the programme. There was also
something new on the programme
This was "a whistling"
Clark which was very
"The paper" was read last week by
Miss Marv Hanrahan. "Don't fail
to hear the"Harranguc"at the next
meeting of the Literary. Cia'TIE.
W. A. Paxtou, of Omaha, was in
this localit- last week looking up
his landed interests.
Mrs. Nora Gunnell, of Paxton,
died on Wednesday, the 13th inst.,
and was buried on Friday at the
Pleasant Hill cemetery. Deceased
was a sister of Elmer Coates and
Mrs. Frank Coker, of this village,
who have the sympathy of the com
munity in their bereavement.
David Hunter transacted business
in Omaha last week and is still tak
ing in the sights of that localitv.
Mr. Weber, of North Platte, "was
on our streets Friday.
Quite a little sensation was
created on Wednesday b- the clos
ing up of Z. J. Hostetter's general
store by a chattel mortgage held
by the North Platte National bank.
Jud is a good fellow, and the citi
zens of this town are very sorry to
see the clouds of misfortune gather
around him, and trust that things
will come his way later on and that
his dark clouds may indeed have
John H. Conway spent part of
last week at the county seat look
ing up irrigation interests.
Grant Wagner is once more on
his old stamping ground. He re
ports times very tight at Mead,
Neb., and more grumbling than
here indulged in by the citizens of
The windy weather on Monday
made it impossible to work on the
irrigation ditches, as the dust was
too thick for both man and beast.
G. A. Dahlstrom was up from
Wahoo this week looking after E. i
G. Burklund s interests. Me re-
oorts thinirs very quiet at that
The school treasurers alone: the
railroad are this week makinjr the
parties happy who hold orders on
W. S. Coker was attending court
on the Embree flour deal this week
The income tax collector is favor
ing a few residents of our village
with blanks to fill out, but the ma
jority of us arc sorry we don't have
the $4,000 income, as it is more
easy to pay the tax than to get the
John Coker was a county seat
visitor on Tuesday.
Ed Stone is a citizen of this vil
lage now, haviiur moved into the
unnsrman Duiiarnir. ie is at work
on the ditch nor,th of town.
A party trom jNortn jfiatte was
in town on Monday looKmg up a
location tor a restaurant. We want
to see a good live hotel man come
here and build, but no more res
taurants are needed.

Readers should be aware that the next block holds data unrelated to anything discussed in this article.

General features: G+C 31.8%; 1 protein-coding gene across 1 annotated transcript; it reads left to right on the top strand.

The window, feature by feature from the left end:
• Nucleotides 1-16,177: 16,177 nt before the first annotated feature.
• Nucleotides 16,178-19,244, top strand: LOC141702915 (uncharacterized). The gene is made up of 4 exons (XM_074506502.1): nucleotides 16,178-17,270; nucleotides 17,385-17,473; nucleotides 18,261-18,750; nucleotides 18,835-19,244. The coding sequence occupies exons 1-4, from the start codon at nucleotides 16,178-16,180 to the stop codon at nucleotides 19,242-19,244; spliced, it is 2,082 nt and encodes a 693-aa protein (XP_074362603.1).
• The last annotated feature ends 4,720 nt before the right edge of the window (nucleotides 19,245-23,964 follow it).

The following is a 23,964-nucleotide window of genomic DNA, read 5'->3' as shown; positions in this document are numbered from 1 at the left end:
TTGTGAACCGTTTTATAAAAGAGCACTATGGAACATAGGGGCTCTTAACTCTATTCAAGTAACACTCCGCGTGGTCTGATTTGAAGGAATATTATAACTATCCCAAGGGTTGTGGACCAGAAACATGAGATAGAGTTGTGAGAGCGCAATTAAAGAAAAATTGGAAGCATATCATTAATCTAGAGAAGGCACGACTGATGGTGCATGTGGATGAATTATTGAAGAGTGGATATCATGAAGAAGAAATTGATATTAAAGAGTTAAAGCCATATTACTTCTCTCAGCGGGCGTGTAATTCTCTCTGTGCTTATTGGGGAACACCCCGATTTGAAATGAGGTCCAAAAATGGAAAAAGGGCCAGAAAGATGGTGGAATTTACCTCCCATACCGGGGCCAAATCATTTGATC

The donations sent here by Rev
Hath, of Grand Island, have been
carefully distributed by the com
mittee. and now the farmer who
needs something to eat has to drive
to North Platte or do without. It
looks lo the average citizen as if
an honest man or woman could be
found in this part of the county
that would distribute the supplies
which are sent to JLincoln county-
and that not all of them need be
WE PAY CASH 100 CENTS ON THE DOLLAR AND SELL
CHEAPER THAN ANY HOUSE IN THE CITY.
EEMIE'S SLAUGHTEE SALE--1895.
THE NEW TARIFF
On All Imported Woolen Goods and Silks
IS IN OPERATION JANUARY 1ST.
We must close out our stock of nice fine
under the new tariff regulations. : : :
Henrietta at 85 cts.; $1.00 Henrietta at 65 cts
make room for our new stock
$1.75 Silk Henrietta at $1.10; $1.50 Silk
S1.25 Bedford Cords at S5 cents: "S1.25
1 rench Serges at 8o cts.; bl.00 French Series at 65 cts
all wool li vd. wide SI. 25 Broad
Cloth at 75 cts.; 65 ct Flannels. 46 in. wide at 50 cts. : : : In our Shoe department
we offer the choicest line in the west, C. D. and E. widths, in fine new goods. : : :
Call and see for yourself the Wonderful Bargains at Rennies for January and February in
1895. : . ; Amoskeag Ginghams at 5 cts. per vard, Lawrence LL Muslin at 4 cts.
per yard, Lonsdale Muslin at 6 cts. per yard, at RENNIE'S.
Miss Carrie Bierscheid of Men-
dota, 111., is visiting her sisters
Miss Anna, of North Platte and
Mrs. Chas. Toillion, of this neigh
The glad tidings reached this
place a few days since that Mrs. M.
C. Brown who is now visiting her
daughter Mrs. Carrie Struthers at
idney is fast regaining her usual
Messrs. Randall, Maisner and
Minn who moved from the south
over nnfn Pnvtnn X- TTfrclipv Innrl
kept lor the benel.t ot Aortu Platte . fc f .
There is plenty of good
sod along the Sutherland ditch that
can be had free tor one vear for the
breaking, and all the water needed.
This is a rood chance for farmers
on the south side who want to farm
their own land, as they can break
a small tract of sod and be sure of
a good crop. Citizen.
Two loads of hay and one of
straw passed from the valley over
into the vicinity of Wellfleet Wed
James White returned the fore
part of the week from a business
trip to Thayer county.
Mrs. Will Minny, who has been
on the sick list for t;jmo tim. ic
said to be on the mend at this writ
We have been tola lately tuat a
number of persons in Hershey and
vicinity who were opposed to the
in the postoffice at
that place, are now leaving- their
mail with the depot ajrent who
mails it on the train for them, thus
depriving the postmistress of a cer
tain amount of revenue. They are,
however, willing to receive their
mail at the office, thus causing her
to wait upon them, but throusrh
meanness are not willing to recom
pense her in any way for so doing.
is sweet" to some, no
matter how executed.
It is now stated that B. R. Gib-
bens will not go to the Cherokee
strip this spring as was stated.
The Tilford residence over on the
ditch, with the most of its contents
was consumed by fire Wednesday
There was a small in
surance upon it.
iction gang was at the hub
Tuesday afternoon to draw their
monthly "aid" from the U. P.
Mrs. J. W. Prickitt is reported as
seriously ill at this writinir.
The school at this place observed
the 22d with a program consisting
of songs, recitations etc. appropri
ate for the occasion.
S. B. McKee of the Platte
brdught several head of horses to
lis farm on Wednesday.
The new cabinet in the Hershey
postoffice is decorated with a sicru
which creates considerable merri
N. B. Spurrier is caring for a
couple of stray horses which he is
quite certain belong over south
A few from this community ex
pect to take in the masquerade, ball
at Sutherland to-night.
Louis Toillion, we understand, is
still manufacturing brooms at his
home over on the -ditch. Those in
can undoubtedly procure it by call
ing on him
will plant a large acreage of differ